Roger Gregg, Author of “Venom So Sweet”, who also plays “Legion” in the piece.
Having climbed the many steps to Theatre Upstairs, the audience enters the theatre to discover we have in fact descended into the murky depths inhabited by the soul of Legion and his three demonic companions.
Played by the author of Venom So Sweet, Roger Gregg, and named after his biblical antecedent (Mark 5:9), Legion is a wild-eyed, bearded conman-preacher, plying his trade among the frontiersmen and “savages” on the American West in the 19th century. As we enter, he is suspended in chains from the wooden supports in a hellish mineshaft. The smoky atmosphere and the ethereal vocal harmonies of his companions draw us down into this claustrophobic netherworld.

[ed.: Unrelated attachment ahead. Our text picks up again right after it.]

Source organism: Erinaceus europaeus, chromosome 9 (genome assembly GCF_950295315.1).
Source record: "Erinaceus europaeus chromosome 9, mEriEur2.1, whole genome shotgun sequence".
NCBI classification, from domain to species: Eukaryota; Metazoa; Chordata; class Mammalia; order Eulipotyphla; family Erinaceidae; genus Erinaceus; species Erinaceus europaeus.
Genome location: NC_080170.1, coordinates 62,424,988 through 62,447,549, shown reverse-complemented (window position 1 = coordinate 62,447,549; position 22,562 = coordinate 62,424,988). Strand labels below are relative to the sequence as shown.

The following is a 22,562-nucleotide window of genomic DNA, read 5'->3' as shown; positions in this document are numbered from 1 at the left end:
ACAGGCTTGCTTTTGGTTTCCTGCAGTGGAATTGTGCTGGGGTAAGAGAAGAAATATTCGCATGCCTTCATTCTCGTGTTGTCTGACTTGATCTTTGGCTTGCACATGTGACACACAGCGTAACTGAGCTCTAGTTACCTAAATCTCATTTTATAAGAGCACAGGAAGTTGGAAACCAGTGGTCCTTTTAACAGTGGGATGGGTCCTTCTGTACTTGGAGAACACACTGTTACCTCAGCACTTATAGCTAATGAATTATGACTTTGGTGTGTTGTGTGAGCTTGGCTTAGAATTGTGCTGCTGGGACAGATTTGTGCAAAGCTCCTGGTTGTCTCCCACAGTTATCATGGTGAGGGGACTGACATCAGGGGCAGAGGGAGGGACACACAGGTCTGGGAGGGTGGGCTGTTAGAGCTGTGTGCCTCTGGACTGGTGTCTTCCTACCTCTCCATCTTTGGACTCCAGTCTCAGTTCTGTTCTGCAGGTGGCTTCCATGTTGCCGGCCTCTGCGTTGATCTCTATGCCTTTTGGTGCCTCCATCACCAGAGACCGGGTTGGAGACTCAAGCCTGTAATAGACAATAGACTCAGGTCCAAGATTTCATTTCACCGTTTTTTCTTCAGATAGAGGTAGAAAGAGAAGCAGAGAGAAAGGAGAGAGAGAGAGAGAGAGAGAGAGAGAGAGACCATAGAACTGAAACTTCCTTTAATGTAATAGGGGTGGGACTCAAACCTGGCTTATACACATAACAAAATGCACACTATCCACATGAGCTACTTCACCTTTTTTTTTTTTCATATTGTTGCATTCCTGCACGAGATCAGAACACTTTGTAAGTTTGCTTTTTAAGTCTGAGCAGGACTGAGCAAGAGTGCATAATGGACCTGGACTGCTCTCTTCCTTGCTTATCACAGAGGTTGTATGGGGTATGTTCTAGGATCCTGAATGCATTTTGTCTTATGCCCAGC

- Declining circulation & advertising have hit print journalism
- Online news sources growing in influence, but print journalism still provides greater depth of coverage
- Ombudsman acknowledges failure of Irish Press Council to adequately encompass online journalism
Peter Feeney, who has been Press Ombudsman since September 2014, made the remarks in a talk given to students at Rathmines College of Further Education yesterday. Mr. Feeney said that the “business model” of journalism has radically altered in recent years, with more and more people relying on online sources for news. However, he pointed out the difference between the way people use online and traditional printed news sources. People tend to turn to online sources for a “quick read” of the latest updates, whereas print news sources, he maintained, provide more space, depth of coverage and background coverage of news. Continue reading